ABERDEEN PROVING GROUND, Md. -- The new laboratory hub for C4ISR integration was officially launched here today and will have the mission to ensure candidate systems for Network Integration Evaluations are integrated and field-ready prior to testing.
The C4ISR Systems Integration Laboratory, or CSIL, is the site for all lab-based risk reduction for systems prior to NIE. It provides a powerful resource that will be leveraged to identify and resolve bugs and ensure configuration settings and mission threads are validated prior to the field evaluation.
CSIL provides a simulated, advanced lab environment for engineers to assess, evaluate and integrate new capabilities onto current and next generation tactical networks.
"CSIL is the first chance where you are going to integrate new technologies as they are emerging, and enables the Army to get them into the Soldiers' hands earlier," said Joe Kobsar, chief engineer for CERDEC's Systems Engineering, Analysis, Modeling and Simulation division.
The concept for CSIL was formed in July 2011 as a way to help alleviate costs and find potential problems prior to field testing.
"We were seeing problems with integration and what was going on at NIE and knew we could help by building a lab where we can integrate and debug all of the products and determine the configuration settings for NIE prior to going out to White Sands Missile Range," said Scott Newman, Program Director, CERDEC Systems Engineering and Integration.
In previous NIEs, interoperability issues with capabilities had to be fixed on-site; increasing time and expenses.
"We saw that we were spending a lot of time and money out at NIE to fix problems that we can fix in the lab," Newman said. "We said, 'let's do the work here,' we have the facilities and we live here."
Fixing system integration problems on-the-ground required lengthy travel accommodations for Army engineers and prevented soldiers participating in NIEs from dedicating more time to their regular activities.
"CSIL is going to allow us to do all the configurations, all of the working out of the bugs, all those things that take money and hours of people being out in the field," Kobsar said.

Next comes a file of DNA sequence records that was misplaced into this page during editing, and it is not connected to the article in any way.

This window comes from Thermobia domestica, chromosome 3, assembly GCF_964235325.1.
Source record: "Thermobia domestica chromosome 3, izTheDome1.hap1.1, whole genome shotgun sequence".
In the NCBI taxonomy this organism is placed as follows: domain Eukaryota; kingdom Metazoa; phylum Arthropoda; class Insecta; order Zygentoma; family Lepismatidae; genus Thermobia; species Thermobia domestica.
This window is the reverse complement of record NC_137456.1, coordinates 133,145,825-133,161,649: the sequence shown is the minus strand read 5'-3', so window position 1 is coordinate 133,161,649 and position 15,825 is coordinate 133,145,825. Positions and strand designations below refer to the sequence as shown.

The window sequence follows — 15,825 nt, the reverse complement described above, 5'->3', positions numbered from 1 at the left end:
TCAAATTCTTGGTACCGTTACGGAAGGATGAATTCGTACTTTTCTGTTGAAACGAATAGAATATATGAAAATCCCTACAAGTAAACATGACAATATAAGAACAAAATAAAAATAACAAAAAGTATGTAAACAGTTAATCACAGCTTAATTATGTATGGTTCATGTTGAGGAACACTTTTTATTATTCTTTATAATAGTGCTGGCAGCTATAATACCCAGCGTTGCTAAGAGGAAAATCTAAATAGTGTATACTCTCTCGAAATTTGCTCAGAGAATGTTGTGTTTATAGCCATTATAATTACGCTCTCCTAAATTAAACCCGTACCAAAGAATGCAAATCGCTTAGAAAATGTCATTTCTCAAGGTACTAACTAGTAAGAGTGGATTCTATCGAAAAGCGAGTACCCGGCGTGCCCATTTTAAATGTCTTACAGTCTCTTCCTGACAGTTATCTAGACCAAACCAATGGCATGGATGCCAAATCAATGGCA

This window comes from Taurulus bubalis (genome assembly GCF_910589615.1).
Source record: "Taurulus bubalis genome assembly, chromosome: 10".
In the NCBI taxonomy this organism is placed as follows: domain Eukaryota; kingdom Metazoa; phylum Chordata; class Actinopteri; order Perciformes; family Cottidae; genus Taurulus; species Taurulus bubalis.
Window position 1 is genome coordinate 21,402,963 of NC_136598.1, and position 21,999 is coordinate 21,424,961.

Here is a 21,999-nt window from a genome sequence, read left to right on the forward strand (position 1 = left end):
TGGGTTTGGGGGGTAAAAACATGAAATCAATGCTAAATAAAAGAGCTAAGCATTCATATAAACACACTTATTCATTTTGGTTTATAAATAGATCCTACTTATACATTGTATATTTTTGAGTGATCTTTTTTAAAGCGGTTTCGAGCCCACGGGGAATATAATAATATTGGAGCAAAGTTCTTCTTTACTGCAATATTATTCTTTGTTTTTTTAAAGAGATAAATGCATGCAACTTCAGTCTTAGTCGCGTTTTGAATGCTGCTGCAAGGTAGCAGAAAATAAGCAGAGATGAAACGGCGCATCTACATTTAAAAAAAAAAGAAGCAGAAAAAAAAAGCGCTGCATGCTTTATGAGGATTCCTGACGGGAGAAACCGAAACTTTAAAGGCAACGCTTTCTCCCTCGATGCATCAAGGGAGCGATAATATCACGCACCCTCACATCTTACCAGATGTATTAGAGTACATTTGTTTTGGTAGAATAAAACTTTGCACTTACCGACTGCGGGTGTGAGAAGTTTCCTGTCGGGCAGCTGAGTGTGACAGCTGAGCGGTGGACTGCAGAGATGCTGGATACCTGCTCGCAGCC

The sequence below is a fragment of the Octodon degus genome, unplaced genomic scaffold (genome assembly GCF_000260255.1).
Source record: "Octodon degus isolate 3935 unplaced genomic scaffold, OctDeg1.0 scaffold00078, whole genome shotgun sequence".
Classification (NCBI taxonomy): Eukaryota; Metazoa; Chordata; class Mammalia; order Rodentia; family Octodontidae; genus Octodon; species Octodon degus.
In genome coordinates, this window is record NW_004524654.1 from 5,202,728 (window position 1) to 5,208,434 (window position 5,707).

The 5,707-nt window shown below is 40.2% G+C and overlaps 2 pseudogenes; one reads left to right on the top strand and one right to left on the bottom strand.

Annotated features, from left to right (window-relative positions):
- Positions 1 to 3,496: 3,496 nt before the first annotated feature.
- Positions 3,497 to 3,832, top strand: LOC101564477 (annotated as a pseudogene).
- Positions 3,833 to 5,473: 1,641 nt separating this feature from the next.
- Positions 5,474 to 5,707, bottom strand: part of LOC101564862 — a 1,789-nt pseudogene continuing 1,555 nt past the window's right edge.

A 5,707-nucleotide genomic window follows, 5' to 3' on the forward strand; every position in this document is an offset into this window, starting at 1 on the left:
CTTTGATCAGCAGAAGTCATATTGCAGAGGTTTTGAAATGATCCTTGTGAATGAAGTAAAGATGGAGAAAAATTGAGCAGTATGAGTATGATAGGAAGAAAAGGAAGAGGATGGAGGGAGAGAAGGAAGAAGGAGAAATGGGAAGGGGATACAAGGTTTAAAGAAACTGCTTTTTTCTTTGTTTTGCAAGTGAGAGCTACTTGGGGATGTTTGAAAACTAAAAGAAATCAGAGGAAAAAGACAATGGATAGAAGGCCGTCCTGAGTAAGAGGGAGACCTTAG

In addition to reducing the time and costs associated with on-site troubleshooting, CSIL aims to ensure new technologies work not only as individual capabilities but also that they work in a tactical environment and are interoperable with the existing network.
"The CSIL enables us to take a look at system integration readiness, maturity and initial performance prior to the start of the NIE, we get an early look at how a system will integrate into the NIE network baseline," said Col. Daniel P. Hughes, Director of Assistant Secretary of the Army (Acquisition, Logistics and Technology) System-of-Systems Integration directorate. "This is invaluable because it greatly eases the integration burden prior to a system arriving at Fort Bliss for hand over to the unit."
"The CSIL system defines a network system that's tailorable to meet the Conops of the warfighter," Kobsar said. "In other words, say there is one company out here and we need to test a system or a new technology that's going to provide support to the edge of the battlefield. We reconfigure it inside the laboratory and it's all virtual with some equipment from the programs of record."
CERDEC provides technical support to ASA(ALT) SoSI throughout the agile process to ensure the best possible products are available for NIE. In the Phases I and II, CERDEC evaluates white paper submissions and conducts standalone system evaluations to advise candidate selections and provide feedback to vendors about their product's readiness.
To do this, CERDEC leverages a variety of labs across its seven directorates and the APG campus to ensure rigorous evaluation by subject matter experts in their respective capability domains, Newman said. This effort is part of an innovative project team formed at APG that works closely with the ASA(ALT) SoSI.
"If a new product comes into us that we haven't seen before or isn't in any of these labs, I go to the right organization and say 'I need support, can you evaluate this product?'"
Each lab involved has its own infrastructure, test suite, test equipment and process for how they do evaluations. The lab assessments are used to inform the Army's choices on what systems will participate in the semi-annual NIEs and industry partners are provided with detailed "score cards" about how their technologies performed and what could be improved in the future.
Systems then enter Lab-based Risk Reduction where CSIL replicates the NIE network. During this phase, CERDEC works with industry partners to plug their systems into the actual NIE network architecture and determine any interoperability challenges prior to deploying to Fort Bliss.
And, based on CERDEC's existing work and their partnerships with other government organizations, the CSIL is able to utilize networks across the United States to suit the needs of capabilities that require connections not local to APG.
"The core set of equipment will be here but it's a hub. This lab is connected to all the other labs that participated in that particular NIE for the lab evaluations," Newman said.
"CERDEC has the technical expertise, personnel and facilities to conduct these types of assessments and integration," said Col. Hughes. "This is a partnership that works and is already proving its worth."